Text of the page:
David Iben put it well when he said, 'Volatility is not a risk we care about. What we care about is avoiding the permanent loss of capital.' When we think about how risky a company is, we always like to look at its use of debt, since debt overload can lead to ruin. Importantly, Midland IC&I Limited (HKG:459) does carry debt. But should shareholders be worried about its use of debt?
What Risk Does Debt Bring?
Debt is a tool to help businesses grow, but if a business is incapable of paying off its lenders, then it exists at their mercy. If things get really bad, the lenders can take control of the business. However, a more usual (but still expensive) situation is where a company must dilute shareholders at a cheap share price simply to get debt under control. Of course, debt can be an important tool in businesses, particularly capital heavy businesses. When we think about a company's use of debt, we first look at cash and debt together.
How Much Debt Does Midland IC&I Carry?
The image below, which you can click on for greater detail, shows that at December 2018 Midland IC&I had debt of HK$316.7m, up from HK$178.9m in one year. But on the other hand it also has HK$593.2m in cash, leading to a HK$276.5m net cash position.
How Strong Is Midland IC&I's Balance Sheet?
We can see from the most recent balance sheet that Midland IC&I had liabilities of HK$227.5m falling due within a year, and liabilities of HK$313.0m due beyond that. On the other hand, it had cash of HK$593.2m and HK$199.3m worth of receivables due within a year. So it can boast HK$252.1m more liquid assets than total liabilities.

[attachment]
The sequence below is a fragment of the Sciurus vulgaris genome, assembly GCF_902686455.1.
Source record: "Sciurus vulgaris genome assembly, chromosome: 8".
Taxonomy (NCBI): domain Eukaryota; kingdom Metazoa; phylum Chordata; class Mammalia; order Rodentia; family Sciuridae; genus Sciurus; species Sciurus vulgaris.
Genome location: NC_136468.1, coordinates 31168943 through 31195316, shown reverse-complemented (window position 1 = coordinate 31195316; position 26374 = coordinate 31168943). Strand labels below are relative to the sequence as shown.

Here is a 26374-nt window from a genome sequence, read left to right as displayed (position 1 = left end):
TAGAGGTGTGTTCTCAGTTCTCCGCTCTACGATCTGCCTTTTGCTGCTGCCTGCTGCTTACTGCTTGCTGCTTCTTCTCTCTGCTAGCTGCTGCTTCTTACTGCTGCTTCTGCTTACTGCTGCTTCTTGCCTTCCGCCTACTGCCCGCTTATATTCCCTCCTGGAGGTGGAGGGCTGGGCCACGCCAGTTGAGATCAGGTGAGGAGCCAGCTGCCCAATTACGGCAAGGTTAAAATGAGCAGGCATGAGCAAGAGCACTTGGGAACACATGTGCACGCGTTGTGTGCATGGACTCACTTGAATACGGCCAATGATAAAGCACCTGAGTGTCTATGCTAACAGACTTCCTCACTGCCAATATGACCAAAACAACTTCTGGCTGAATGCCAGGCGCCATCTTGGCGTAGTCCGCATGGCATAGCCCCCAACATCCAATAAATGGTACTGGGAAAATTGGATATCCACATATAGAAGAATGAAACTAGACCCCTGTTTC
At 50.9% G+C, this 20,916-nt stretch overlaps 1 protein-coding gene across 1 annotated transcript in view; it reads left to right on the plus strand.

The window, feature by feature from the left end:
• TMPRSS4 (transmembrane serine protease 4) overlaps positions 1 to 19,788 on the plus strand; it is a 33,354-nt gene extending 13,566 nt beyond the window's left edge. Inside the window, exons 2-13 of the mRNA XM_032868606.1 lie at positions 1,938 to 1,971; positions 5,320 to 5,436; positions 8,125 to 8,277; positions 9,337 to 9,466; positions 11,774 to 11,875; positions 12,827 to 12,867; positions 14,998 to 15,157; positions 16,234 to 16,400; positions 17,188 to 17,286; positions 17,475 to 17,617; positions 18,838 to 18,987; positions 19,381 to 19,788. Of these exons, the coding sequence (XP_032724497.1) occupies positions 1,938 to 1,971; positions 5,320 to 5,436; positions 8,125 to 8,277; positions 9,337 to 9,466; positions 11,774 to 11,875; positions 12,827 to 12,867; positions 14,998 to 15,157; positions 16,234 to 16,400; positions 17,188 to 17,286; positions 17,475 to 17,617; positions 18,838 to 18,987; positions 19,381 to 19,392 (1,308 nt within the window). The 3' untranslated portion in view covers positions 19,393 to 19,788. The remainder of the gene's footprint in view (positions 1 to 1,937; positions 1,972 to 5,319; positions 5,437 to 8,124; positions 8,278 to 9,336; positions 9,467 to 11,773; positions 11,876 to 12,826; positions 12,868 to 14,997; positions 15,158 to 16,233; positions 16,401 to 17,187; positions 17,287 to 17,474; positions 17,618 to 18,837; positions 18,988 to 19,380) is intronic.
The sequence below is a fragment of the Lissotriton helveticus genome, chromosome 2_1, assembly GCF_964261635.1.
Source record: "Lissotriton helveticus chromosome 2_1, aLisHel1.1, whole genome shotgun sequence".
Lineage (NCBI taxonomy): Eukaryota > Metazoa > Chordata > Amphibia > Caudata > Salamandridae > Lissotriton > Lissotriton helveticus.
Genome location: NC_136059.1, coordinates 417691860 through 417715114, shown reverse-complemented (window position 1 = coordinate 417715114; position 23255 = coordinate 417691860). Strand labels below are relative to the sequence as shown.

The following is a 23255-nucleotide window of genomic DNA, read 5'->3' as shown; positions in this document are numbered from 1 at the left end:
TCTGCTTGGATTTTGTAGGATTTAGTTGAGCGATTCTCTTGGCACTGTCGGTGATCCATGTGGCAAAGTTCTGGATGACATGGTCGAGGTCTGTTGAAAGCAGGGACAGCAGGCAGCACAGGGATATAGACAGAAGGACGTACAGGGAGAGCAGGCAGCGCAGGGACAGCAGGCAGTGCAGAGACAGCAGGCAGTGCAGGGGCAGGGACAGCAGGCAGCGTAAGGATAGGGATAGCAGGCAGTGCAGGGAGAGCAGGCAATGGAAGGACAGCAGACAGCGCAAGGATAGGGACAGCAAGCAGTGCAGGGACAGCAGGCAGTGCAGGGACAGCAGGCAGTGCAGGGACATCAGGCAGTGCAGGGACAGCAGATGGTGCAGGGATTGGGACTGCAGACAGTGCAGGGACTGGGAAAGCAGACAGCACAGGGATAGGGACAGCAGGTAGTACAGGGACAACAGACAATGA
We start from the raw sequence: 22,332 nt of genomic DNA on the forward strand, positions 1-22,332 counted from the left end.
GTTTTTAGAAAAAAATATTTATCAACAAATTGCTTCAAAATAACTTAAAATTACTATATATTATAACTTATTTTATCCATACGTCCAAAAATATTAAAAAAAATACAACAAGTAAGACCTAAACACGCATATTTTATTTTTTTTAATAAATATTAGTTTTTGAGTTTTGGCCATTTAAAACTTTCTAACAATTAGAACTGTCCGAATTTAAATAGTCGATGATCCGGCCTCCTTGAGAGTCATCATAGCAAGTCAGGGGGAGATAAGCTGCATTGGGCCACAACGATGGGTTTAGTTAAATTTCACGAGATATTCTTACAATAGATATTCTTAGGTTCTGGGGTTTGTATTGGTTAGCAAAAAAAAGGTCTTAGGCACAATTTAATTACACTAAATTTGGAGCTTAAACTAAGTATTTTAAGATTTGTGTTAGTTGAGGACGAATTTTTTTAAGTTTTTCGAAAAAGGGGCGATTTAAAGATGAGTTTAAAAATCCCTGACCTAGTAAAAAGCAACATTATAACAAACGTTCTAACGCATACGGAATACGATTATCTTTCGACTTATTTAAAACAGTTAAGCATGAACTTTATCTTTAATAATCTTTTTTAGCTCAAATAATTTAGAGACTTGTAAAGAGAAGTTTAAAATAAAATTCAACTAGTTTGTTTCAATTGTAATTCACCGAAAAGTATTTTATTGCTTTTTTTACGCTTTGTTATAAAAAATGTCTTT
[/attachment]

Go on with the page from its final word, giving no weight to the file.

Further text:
This surplus liquidity suggests that Midland IC&I's balance sheet could take a hit just as well as Homer Simpson's head can take a punch. On this basis we think its balance sheet is strong like a sleek panther or even a proud lion. Simply put, the fact that Midland IC&I has more cash than debt is arguably a good indication that it can manage its debt safely.
The modesty of its debt load may become crucial for Midland IC&I if management cannot prevent a repeat of the 21% cut to EBIT over the last year. When it comes to paying off debt, falling earnings are no more useful than sugary sodas are for your health. The balance sheet is clearly the area to focus on when you are analysing debt. But you can't view debt in total isolation; since Midland IC&I will need earnings to service that debt. So if you're keen to discover more about its earnings, it might be worth checking out this graph of its long term earnings trend.
Finally, a business needs free cash flow to pay off debt; accounting profits just don't cut it. While Midland IC&I has net cash on its balance sheet, it's still worth taking a look at its ability to convert earnings before interest and tax (EBIT) to free cash flow, to help us understand how quickly it is building (or eroding) that cash balance. Looking at the most recent three years, Midland IC&I recorded free cash flow of 47% of its EBIT, which is weaker than we'd expect. That's not great, when it comes to paying down debt.
While it is always sensible to investigate a company's debt, in this case Midland IC&I has HK$276m in net cash and a strong balance sheet. So we don't think Midland IC&I's use of debt is risky. Over time, share prices tend to follow earnings per share, so if you're interested in Midland IC&I, you may well want to click here to check an interactive graph of its earnings per share history.
Of course, if you're the type of investor who prefers buying stocks without the burden of debt, then don't hesitate to discover our exclusive list of net cash growth stocks, today.
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